Not just TV by the Bay

Not just TV by the Bay

During school days, the pressure of the academic year leaves little scope for children to pursue anything substantial outside their curriculum. But it is a known fact that when too much emphasis is placed on a narrow set of academic tasks, children fail to develop life skills. In such a situation, the only time left for children to engage in non-academic activities is the summer vacation. Yet, most parents complain that their little ones do little other than watch TV. While watching TV for sometime everyday is not bad at all, being glued to it all the time can be detrimental to the child’s proper development.

Rati Bosekar and Shweta Phadke, two primary teachers from the city, recently went to Pune’s Bal Bhavan Institute to learn techniques of how to distract youngsters from watching too much TV and attract them to extra-curricular activities. After spending 15 days in Pune, the two women are now putting to use what they learnt at a camp for city children.   Called "Hasa, Khela, Nacha aani Pustakahi Vaacha", (translated, as laugh, play, dance and even read books), the camp began on May 01 and will continue through May 15 including weekends. 45 children aged between 4 and 10 years from various city schools participating in this innovative camp. There are two batches – 9 am to 11 am everyday at Saraswati Mandir Trust and 5 to 7pm at Ghantali Maidan. The primary objective of the camp is to promote a wholesome development of the children.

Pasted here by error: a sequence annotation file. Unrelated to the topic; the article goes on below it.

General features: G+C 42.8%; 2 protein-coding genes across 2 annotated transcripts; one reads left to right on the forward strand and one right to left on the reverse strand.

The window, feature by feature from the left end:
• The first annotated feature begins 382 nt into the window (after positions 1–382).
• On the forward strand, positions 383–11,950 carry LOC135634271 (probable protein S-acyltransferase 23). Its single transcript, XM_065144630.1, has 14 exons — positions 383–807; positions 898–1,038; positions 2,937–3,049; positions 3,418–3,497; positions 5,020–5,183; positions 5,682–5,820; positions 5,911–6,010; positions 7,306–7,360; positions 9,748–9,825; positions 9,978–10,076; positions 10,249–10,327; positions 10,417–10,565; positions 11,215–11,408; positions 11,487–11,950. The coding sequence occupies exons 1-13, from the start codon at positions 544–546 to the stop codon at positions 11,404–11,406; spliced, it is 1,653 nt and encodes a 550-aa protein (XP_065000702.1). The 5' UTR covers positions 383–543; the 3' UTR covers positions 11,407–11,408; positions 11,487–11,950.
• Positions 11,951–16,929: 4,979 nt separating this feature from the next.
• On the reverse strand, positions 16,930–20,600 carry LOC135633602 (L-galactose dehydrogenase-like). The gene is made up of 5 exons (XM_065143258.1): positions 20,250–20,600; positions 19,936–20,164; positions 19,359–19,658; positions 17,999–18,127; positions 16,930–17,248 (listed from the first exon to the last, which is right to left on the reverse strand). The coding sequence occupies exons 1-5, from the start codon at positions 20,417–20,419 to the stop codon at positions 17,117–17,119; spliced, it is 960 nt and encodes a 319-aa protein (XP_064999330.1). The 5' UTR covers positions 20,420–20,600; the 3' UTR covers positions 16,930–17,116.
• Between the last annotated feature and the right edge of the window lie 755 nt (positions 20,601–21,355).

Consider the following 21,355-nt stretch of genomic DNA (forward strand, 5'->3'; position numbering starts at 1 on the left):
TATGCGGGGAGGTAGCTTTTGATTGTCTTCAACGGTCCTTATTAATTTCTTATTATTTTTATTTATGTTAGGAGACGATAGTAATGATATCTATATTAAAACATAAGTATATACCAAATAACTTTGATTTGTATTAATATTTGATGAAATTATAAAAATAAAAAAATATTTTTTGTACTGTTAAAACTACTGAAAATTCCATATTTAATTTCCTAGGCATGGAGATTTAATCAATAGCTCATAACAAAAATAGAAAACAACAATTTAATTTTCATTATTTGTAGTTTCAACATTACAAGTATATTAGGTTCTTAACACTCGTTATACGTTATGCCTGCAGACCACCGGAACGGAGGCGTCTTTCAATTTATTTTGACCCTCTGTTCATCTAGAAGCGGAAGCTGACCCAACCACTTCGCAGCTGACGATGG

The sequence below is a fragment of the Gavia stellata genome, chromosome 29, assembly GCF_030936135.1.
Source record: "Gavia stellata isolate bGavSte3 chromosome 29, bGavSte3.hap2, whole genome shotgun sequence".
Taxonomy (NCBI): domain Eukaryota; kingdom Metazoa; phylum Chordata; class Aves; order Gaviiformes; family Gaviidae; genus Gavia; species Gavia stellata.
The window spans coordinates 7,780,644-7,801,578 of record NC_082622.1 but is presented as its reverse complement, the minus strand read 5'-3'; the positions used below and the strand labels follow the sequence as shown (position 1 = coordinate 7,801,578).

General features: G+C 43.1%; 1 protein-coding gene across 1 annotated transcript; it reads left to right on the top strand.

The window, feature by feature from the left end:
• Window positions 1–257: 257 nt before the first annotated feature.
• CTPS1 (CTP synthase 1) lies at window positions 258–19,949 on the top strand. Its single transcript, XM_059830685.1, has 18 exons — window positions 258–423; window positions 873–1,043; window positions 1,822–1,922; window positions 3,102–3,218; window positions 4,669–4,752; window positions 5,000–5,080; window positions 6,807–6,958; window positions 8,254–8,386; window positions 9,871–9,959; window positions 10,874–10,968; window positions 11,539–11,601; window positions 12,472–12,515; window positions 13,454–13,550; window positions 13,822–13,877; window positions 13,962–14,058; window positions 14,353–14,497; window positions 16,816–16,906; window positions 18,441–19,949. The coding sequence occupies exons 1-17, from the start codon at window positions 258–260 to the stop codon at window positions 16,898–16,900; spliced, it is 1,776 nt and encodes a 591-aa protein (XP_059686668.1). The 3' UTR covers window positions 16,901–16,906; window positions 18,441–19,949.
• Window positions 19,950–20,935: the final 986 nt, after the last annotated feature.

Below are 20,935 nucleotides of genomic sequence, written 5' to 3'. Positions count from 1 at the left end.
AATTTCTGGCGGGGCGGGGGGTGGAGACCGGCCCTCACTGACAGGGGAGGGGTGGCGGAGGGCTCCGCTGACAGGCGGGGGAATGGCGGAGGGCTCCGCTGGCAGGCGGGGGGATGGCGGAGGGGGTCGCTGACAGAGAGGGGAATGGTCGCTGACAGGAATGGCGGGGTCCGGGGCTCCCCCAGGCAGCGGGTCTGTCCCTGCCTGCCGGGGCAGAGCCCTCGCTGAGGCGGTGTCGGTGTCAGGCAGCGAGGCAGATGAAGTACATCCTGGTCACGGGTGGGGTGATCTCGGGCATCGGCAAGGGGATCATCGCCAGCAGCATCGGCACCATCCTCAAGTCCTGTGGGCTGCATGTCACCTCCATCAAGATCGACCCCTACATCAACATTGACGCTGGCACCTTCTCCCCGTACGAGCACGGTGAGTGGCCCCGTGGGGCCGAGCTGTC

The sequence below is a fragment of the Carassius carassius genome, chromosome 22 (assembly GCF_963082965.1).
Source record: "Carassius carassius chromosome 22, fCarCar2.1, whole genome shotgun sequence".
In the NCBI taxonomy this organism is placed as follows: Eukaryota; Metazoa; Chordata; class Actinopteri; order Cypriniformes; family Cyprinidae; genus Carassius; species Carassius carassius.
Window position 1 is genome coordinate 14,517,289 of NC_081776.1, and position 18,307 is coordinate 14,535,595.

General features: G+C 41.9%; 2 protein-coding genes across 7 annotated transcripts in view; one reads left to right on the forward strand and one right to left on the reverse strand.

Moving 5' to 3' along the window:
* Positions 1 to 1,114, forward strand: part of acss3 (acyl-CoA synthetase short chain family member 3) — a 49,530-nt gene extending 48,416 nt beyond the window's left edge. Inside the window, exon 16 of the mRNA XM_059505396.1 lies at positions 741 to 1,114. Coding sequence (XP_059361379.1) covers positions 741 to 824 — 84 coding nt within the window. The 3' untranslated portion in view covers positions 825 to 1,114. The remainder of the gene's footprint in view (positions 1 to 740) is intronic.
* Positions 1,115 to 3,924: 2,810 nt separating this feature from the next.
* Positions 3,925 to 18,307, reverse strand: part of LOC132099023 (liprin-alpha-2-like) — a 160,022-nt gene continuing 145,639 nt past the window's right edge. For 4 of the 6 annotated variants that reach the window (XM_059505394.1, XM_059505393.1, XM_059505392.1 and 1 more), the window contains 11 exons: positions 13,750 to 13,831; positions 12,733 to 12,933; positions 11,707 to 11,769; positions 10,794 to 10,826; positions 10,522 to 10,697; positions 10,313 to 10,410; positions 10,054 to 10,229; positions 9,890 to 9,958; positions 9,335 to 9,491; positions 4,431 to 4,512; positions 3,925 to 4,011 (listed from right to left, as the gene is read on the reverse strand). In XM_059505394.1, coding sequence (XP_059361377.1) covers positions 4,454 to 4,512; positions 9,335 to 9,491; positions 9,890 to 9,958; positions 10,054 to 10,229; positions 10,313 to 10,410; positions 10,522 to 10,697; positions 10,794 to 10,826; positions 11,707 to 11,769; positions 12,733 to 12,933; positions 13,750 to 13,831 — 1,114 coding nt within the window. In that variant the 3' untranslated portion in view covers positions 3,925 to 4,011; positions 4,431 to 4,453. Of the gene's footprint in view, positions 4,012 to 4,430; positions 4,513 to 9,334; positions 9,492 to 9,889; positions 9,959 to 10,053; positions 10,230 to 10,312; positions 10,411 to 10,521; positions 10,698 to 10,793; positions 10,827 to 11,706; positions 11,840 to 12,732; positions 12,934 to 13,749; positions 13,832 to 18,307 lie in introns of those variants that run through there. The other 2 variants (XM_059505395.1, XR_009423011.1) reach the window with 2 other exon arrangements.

The camp ensures that these children spend at least two hours away from the idiot box everyday and indulge in outdoor and indoor games, physical activities, painting, craft, singing, reciting slokas, reading story books several such non-academic activities. Everyday for about 15-20 minutes, the children are left free in the open with no restrictions on how to conduct themselves. Not worried about getting dirty or soiling their clothes, the children experience a different kind of freedom that they seem to have forgotten.   The children have learnt new outdoor and indoor games that they can play with their friends.

The camp agenda includes educational visits too. So the children were taken to a small picnic to a nearby botanical garden where they were given familiarised with the various types of plants and trees. On Saturday and Monday, the two batches were taken to Bolinjkar’s Workshop where Ganpati idols are made. Bolinjkar’s idols are one of the most popular in the state and the children learnt how the idols are moulded from plaster of Paris. Many parents too accompanied their children to this one, as even they had never had an opportunity to see how the idols are crafted. Then, to foster the spirit of creativity, the two teachers decided to give a little chunk of plaster of Paris to the children on the next day and asked them to create anything they could imagine. Inspired by their previous day’s visit to the idol factory, the children made beautiful artefacts – elephants, fish and whatever else their imaginations permitted. Next, the children will learn to prepare their own meals – simple stuff such as a sandwich – and eat.

The camp will be over tomorrow. But by then the children would’ve learnt newer, more exciting ways of keeping busy and happy. Going by the camp’s agenda, these children will play the new games they’ve learnt, paint or create new objects, read stories, allow their imaginations to run riot and then, if there’s still time left, watch TV.

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